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 I'll be hearing music 'til the day I die

The Verve, Already There

The Verve were a famous alternative rock band from Manchester in The Nineties, known both for their troubled existence, drug abuse, and their musical style, a combination of Psychedelic Rock, space rock and Shoegazing/DreamPop, a kind of anomaly in a city dominated by the Madchester scene. But you probably know them as the guys who did "Bittersweet Symphony".

Initially named "Verve", the band was formed in 1990 in Wigan, Greater Manchester by singer Richard Ashcroft, guitarist Nick McCabe, bassist Simon Jones and drummer Peter Salisbury. Defined largely by Ashcroft's enigmatic vocals and McCabe's reverb-soaked psychedelic riffs, they received a contract with Hut Records in 1991, where they debuted with three singles and an EP named Verve. Making an initially favourable impression with critics and achieving mild success on the charts, the band worked with The Stone Roses and Radiohead producer John Leckie on their first full-length album. Entitled A Storm in Heaven, the album was released in 1993 to excellent reviews and climbed up to #27 on the UK charts thanks to major label backing (in this case, Virgin Records) and catchy, spacey psychedelic rock.

However, the band ran into trouble soon afterwards. Threatened with a lawsuit by jazz label Verve Records, they changed their name to "The Verve". While touring the USA, Ashcroft was hospitalised for dehydration after drinking excessively and Salisbury was arrested for destroying a hotel room in Kansas while in drug-induced delirium. To win time, Hut released the compilation No Come Down, which included B-sides and outtakes.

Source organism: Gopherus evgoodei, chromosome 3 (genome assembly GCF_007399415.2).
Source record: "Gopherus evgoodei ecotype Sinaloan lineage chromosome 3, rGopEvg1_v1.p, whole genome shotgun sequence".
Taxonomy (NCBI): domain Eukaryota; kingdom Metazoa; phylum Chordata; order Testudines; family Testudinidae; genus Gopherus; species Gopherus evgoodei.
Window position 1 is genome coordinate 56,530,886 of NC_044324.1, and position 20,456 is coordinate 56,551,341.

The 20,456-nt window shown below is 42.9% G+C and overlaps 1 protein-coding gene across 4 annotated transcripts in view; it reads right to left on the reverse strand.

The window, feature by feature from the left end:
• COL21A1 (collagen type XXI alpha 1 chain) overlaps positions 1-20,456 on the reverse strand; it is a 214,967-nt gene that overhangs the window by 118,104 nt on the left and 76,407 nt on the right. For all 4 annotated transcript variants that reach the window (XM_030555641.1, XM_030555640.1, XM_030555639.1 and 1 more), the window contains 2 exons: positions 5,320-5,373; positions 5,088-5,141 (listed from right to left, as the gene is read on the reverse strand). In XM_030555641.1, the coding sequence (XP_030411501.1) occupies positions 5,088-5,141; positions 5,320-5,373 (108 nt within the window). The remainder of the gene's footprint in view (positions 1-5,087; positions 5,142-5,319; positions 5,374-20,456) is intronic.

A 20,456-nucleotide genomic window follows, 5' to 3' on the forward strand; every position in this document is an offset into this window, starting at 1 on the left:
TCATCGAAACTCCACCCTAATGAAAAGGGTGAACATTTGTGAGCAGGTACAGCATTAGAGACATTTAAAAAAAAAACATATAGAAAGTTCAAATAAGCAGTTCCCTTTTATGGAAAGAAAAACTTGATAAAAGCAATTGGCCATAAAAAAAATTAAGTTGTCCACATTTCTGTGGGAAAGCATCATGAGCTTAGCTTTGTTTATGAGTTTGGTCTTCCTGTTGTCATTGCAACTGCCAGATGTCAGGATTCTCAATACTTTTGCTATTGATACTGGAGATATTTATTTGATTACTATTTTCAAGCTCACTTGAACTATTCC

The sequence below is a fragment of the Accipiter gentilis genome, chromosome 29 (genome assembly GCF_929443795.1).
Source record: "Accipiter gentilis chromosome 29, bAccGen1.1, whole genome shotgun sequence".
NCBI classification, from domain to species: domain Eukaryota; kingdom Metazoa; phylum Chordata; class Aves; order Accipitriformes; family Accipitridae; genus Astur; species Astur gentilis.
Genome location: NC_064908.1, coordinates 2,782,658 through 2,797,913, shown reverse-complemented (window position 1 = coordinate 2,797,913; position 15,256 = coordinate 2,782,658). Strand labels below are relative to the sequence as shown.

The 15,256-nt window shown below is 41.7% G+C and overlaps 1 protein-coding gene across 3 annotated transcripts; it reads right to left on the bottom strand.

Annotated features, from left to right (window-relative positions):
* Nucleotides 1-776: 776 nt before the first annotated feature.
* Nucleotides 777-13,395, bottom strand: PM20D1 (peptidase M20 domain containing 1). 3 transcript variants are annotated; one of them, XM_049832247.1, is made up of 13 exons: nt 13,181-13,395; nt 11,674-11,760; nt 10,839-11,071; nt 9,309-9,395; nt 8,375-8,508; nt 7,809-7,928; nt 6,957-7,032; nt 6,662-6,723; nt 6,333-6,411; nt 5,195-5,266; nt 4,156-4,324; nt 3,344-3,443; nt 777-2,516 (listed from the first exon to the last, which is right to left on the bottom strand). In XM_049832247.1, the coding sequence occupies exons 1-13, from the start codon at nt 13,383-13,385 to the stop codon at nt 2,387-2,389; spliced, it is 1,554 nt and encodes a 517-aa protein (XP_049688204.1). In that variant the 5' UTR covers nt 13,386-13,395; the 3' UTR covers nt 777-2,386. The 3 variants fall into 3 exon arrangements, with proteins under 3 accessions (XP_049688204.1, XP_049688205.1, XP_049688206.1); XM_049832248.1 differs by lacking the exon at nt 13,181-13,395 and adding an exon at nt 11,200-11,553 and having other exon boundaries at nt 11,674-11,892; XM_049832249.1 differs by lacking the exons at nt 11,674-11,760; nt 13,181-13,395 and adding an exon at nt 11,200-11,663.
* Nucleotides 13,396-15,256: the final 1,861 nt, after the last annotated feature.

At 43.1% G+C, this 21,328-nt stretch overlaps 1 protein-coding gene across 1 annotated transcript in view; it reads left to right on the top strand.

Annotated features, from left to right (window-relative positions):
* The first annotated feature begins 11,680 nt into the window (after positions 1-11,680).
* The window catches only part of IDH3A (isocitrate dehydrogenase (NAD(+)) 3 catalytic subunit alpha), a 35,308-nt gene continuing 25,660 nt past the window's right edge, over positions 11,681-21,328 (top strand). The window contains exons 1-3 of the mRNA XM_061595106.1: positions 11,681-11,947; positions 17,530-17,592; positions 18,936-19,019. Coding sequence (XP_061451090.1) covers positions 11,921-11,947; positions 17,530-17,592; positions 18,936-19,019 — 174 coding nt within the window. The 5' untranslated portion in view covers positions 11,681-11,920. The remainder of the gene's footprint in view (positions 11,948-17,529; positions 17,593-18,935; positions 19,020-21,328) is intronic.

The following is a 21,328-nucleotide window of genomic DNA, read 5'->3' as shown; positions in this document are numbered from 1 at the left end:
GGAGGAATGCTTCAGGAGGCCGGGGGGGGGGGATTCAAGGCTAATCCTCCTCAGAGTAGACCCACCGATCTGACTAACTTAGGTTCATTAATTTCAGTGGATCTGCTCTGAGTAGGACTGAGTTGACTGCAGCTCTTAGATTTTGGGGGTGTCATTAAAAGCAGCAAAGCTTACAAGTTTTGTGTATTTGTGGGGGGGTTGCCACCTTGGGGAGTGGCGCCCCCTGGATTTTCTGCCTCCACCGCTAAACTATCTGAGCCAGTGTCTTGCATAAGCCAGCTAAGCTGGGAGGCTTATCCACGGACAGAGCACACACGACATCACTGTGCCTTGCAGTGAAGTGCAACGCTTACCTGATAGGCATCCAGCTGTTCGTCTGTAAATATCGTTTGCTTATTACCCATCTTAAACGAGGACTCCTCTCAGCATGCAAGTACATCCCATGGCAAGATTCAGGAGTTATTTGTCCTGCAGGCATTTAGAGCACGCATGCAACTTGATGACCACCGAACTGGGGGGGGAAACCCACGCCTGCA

The Verve commenced sessions for their new album with Oasis producer Owen Morris in Wales. Marked by turmoil, a massive drug intake and several incidents (including Ashcroft disappearing for days and Morris smashing a window with a chair to celebrate the recording of the song "History"), A Northern Soul was released in 1995 to more critical acclaim and a slighly higher place on the chats (#13 this time). The album saw the band move away from the spacey, reverb-heavy psychedelia of A Storm in Heaven towards a more focused, harsher alternative rock sound, but it still kept psychedelic elements such as McCabe's echoey guitars and Jones' and Salisbury's funky grooves.

The band failed to capitalise on the success as internal tension led to a temporary breakup. Ashcroft, Jones and Salisbury reunited soon after and recruited Simon Tong as guitarist when McCabe initially refused to join. McCabe eventually returned in early 1997. With a complete lineup and Tong remaining as second guitarist, the band recorded their third album, Urban Hymns, which struck a balance between their early, spacey style and the Alternative Rock they had switched to. Hymns again received critical acclaim but became a mainstream success, reaching #1 on the charts and becoming one of the fastest-selling albums of 1997 in the UK, propelled by the smash hit single "Bittersweet Symphony".

However, bad luck once again struck The Verve after a success, when The Rolling Stones manager sued the band for excessive use of a sample from an orchestral version of "The Last Time" in "Bittersweet Symphony", that forced the band to change the writing credit to Jagger/Richards and give the Stones all their royalties (later lawsuits finally brought it to Ashcroft/Jagger/Richards). McCabe left soon afterwards. The band tried to continue their tour with a new guitarist, but in the face of negative reviews and decreasing popularity announced their breakup in April 1999.

The band reunited in 2007 and recorded a new album, Forth. Jury's still out on whether it's good or not. They apparently broke up again recently. Vitriolic Best Buds, much?

Discography:

  • 1992 - Verve EP
  • 1993 - A Storm in Heaven
  • 1994 - No Come Down (compilation of B-sides and outtakes)
  • 1995 - A Northern Soul
  • 1997 - Urban Hymns
  • 2008 - Forth.

Tropes:

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